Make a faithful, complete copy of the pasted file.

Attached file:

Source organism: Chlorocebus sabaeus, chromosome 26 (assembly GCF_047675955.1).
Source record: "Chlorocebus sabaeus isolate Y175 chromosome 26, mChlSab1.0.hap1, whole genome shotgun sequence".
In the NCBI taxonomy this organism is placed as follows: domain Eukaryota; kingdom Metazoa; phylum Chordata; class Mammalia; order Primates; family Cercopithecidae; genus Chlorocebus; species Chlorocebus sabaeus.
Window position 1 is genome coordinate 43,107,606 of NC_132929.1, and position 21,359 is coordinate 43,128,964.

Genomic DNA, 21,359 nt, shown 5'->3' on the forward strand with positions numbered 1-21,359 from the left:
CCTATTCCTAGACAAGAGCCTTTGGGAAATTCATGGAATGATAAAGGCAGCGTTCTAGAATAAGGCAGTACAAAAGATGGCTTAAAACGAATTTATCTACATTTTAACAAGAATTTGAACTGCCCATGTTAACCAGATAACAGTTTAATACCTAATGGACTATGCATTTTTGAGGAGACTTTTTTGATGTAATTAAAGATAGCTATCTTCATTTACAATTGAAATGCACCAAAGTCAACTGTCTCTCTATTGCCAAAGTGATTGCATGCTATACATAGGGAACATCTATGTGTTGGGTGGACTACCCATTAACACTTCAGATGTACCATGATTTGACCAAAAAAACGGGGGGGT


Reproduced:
Source organism: Chlorocebus sabaeus, chromosome 26 (assembly GCF_047675955.1).
Source record: "Chlorocebus sabaeus isolate Y175 chromosome 26, mChlSab1.0.hap1, whole genome shotgun sequence".
In the NCBI taxonomy this organism is placed as follows: domain Eukaryota; kingdom Metazoa; phylum Chordata; class Mammalia; order Primates; family Cercopithecidae; genus Chlorocebus; species Chlorocebus sabaeus.
Window position 1 is genome coordinate 43,107,606 of NC_132929.1, and position 21,359 is coordinate 43,128,964.

Genomic DNA, 21,359 nt, shown 5'->3' on the forward strand with positions numbered 1-21,359 from the left:
CCTATTCCTAGACAAGAGCCTTTGGGAAATTCATGGAATGATAAAGGCAGCGTTCTAGAATAAGGCAGTACAAAAGATGGCTTAAAACGAATTTATCTACATTTTAACAAGAATTTGAACTGCCCATGTTAACCAGATAACAGTTTAATACCTAATGGACTATGCATTTTTGAGGAGACTTTTTTGATGTAATTAAAGATAGCTATCTTCATTTACAATTGAAATGCACCAAAGTCAACTGTCTCTCTATTGCCAAAGTGATTGCATGCTATACATAGGGAACATCTATGTGTTGGGTGGACTACCCATTAACACTTCAGATGTACCATGATTTGACCAAAAAAACGGGGGGGT